30 July 2013

Dicing

A Morris 1000 Traveller
There's been a lot of death around recently. Train crash in northern Spain. Coach plunging off a viaduct in Italy. And of course those obligatory fatal explosions in Iraq and Afghanistan - the maiming of ordinary people. The death list goes on and on. I won't even mention the countless babies in The Third World who keep dying from diarrhoea as nobody else seems to care a fig about them.

Dicing with death. I guess all of us have stared death in the face at some time or other and lived to tell the tale. Those near misses. Health issues and ugly what-might-have-beens. Here's one of my near-death stories.

It's early 1978. I have begun my first "proper" teaching job at a godforsaken comprehensive school in South Yorkshire. Dinnington - where the sun don't shine but  the shadow of a slag heap slides across my classroom wall in thin wintry daylight. Classroom? It's more like a builders' hut - as temporary as life itself. They call it a "terrapin"- which I had previously thought was an amphibian creature. Unlike a terrapin, I feel like I'm almost drowning but I survive, making it to the February half term. Hurrah!

I travel back to Scotland in the Morris 1000 Traveller I have inherited from by brother Paul. Back to the dreamy days of university, back to "procrastination is the spice of life", back to my Scottish girlfriend - Pat. But Pat rebuffs me. I didn't know why though I do now - she believed a tale that wasn't true. A tale that surely altered the course of my life.

One night I get drunk with my old mate John from New York State. We're at the disco in the Pathfoot building but we're not dancing. I am feeling bad about Pat - confused. At 2am, John invites me back to his place in the Perthshire village of Doune. I don't know the way so I have to follow him in his red Cortina.

We take the back road and I am having to proceed faster than I would have liked in a car with wooden struts that was manufactured in the mid-sixties. It's pitch dark and there are no other vehicles about. I see the lights of the Cortina disappearing round the bend ahead. There are stone walls on either side.

And then it happens. In the blink of an eye. A screeching, a tumbling, a death moment. The car has flipped over a couple of times and it is now sideways on in the country road. I am half lying on the ceiling. Remember that  this was in the days before seatbelts. Incredibly there appears to be no blood or broken bones, no grey throbbing brains exposed. I wind down the driver's window and crawl out into the Scottish night, remembering to sensibly switch off the ignition.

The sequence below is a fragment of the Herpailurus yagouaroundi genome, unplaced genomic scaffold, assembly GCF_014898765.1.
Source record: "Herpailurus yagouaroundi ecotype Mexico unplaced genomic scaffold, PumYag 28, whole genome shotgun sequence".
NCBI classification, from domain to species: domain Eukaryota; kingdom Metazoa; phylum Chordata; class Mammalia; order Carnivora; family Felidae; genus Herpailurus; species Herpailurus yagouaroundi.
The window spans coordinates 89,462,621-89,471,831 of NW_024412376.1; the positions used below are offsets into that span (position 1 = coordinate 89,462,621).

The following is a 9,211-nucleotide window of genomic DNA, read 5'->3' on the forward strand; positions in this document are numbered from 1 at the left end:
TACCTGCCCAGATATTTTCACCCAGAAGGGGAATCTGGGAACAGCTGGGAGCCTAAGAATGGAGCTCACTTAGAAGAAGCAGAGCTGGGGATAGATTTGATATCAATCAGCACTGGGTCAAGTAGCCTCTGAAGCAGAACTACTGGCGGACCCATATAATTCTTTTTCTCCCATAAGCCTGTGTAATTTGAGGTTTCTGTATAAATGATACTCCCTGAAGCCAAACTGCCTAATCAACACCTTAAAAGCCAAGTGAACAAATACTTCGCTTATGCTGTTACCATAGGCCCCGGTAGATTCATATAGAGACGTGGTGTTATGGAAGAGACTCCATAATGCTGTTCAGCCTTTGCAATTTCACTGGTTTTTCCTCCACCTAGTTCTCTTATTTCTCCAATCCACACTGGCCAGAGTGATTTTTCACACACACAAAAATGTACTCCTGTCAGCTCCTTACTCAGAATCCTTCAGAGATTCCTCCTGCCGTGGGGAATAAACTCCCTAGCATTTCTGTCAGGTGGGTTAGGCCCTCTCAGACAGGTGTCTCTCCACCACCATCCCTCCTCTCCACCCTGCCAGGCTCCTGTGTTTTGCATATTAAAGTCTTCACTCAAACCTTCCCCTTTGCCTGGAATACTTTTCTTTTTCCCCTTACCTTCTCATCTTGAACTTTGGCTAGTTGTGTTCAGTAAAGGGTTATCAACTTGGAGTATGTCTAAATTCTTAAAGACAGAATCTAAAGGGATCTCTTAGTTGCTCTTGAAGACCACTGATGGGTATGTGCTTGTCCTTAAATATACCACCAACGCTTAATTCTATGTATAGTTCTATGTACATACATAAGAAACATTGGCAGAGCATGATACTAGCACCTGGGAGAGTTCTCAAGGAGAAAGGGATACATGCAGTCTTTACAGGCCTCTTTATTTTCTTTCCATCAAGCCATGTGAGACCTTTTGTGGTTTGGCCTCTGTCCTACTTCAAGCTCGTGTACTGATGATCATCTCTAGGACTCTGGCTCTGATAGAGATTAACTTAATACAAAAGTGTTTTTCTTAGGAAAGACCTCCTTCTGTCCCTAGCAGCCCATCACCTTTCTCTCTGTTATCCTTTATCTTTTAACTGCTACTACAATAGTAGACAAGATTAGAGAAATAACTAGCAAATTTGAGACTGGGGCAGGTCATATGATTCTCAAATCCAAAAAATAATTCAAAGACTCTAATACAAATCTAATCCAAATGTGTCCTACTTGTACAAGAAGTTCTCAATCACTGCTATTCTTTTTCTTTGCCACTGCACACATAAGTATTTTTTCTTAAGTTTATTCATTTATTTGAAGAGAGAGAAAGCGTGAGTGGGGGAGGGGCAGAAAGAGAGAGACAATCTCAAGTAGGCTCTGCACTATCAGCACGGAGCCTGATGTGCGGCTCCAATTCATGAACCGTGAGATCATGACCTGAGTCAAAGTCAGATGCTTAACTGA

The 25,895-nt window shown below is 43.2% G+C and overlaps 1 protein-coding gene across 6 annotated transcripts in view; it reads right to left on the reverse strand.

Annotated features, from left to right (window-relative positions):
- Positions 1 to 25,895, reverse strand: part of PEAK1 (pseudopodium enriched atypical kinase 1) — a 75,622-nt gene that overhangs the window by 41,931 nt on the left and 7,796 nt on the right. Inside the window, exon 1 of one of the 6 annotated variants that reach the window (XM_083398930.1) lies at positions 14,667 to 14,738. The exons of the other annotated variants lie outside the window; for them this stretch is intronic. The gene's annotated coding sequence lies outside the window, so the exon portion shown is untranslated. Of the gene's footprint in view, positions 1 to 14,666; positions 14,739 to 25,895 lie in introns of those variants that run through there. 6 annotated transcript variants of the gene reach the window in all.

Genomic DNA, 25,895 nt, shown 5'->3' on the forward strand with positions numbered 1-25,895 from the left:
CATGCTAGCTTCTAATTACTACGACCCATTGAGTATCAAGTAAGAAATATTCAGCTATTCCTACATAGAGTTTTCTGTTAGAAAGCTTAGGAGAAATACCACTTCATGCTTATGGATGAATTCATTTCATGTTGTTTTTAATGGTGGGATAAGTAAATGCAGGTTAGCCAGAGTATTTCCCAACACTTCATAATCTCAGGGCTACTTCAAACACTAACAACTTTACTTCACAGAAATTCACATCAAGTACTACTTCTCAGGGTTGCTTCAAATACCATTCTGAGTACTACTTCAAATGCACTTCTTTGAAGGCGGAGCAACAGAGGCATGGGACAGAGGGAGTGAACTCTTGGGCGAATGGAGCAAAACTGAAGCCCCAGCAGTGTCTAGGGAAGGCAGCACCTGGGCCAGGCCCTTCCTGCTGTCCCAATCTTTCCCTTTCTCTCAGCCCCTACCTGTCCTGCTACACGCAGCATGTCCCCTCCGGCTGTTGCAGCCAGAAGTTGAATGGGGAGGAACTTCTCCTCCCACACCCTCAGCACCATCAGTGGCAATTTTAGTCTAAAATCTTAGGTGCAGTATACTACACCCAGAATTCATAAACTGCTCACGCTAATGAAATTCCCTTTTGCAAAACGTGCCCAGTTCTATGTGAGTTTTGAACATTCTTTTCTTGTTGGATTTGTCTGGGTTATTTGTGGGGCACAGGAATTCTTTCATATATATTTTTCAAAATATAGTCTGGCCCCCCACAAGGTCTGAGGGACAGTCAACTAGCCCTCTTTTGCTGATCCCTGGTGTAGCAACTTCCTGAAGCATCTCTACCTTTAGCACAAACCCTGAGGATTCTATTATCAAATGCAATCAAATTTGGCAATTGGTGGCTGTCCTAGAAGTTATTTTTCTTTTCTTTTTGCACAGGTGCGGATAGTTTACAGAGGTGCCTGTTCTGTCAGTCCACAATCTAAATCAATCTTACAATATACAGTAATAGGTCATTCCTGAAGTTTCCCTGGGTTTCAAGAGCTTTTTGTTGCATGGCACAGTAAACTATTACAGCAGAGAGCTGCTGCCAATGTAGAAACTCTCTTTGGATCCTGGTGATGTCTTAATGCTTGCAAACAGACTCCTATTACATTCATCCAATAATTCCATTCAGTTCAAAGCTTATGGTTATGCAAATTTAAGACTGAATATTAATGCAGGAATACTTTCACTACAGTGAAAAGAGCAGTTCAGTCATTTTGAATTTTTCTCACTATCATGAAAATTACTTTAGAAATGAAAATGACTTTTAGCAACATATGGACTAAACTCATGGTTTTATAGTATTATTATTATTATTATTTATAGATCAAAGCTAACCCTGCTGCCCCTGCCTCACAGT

My first thought is - oh my God - somebody could come round the bend and smash into this thing! I have got to move it! So I heave with all my might and push the car onto its side and then with another mighty heave I have pushed it back onto its wheels. There is a little pneumatic bounce as the vehicle rights itself. Then I reach in through the side window to the steering wheel and direct my old car to the verge.

It is at this moment that John returns, wondering where I had got to. We leave the Morris 1000 Traveller and zoom back to Doune in his Cortina. When I wake in the morning, my arms and shoulders hurt like hell and it is only then that I realise the illogical nature of my superhuman shoving in the middle of the night as the image of those stone walls on the bend come back to haunt me. How I cheated death that night I shall never know.

How about you - when did you get close to death?

5 comments:

  1. Vietnam or car accidents...either one could have taken me out so not sure.

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  2. too many to mention! There was a time here that the local BBC and Reuter's correspondentes ran a sweepstake betting I would make it to the end of that particular year alive!

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  3. Being of a clumsy and incompetent disposition I've ended up in hospital more times than I care to recall.
    Only once did i wake up in one. I hit a sheep near the Fox House Inn and came round twelve hours later in the old Royal Hospital. I could have been dead and I can't remember it being an unpleasant twelve hours.

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  4. My first car was a 1958 Morris 1000. It cost me $200 with 12 months registration. Fond memories, but never flipped it.

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  5. I should point out, they were betting AGAINST me making it to the end of the year alive!

    What a lot some of us have in common; MY first car was a 1957 Moggie 1000. Cost me 7 quid to drag off the guy's lawn.

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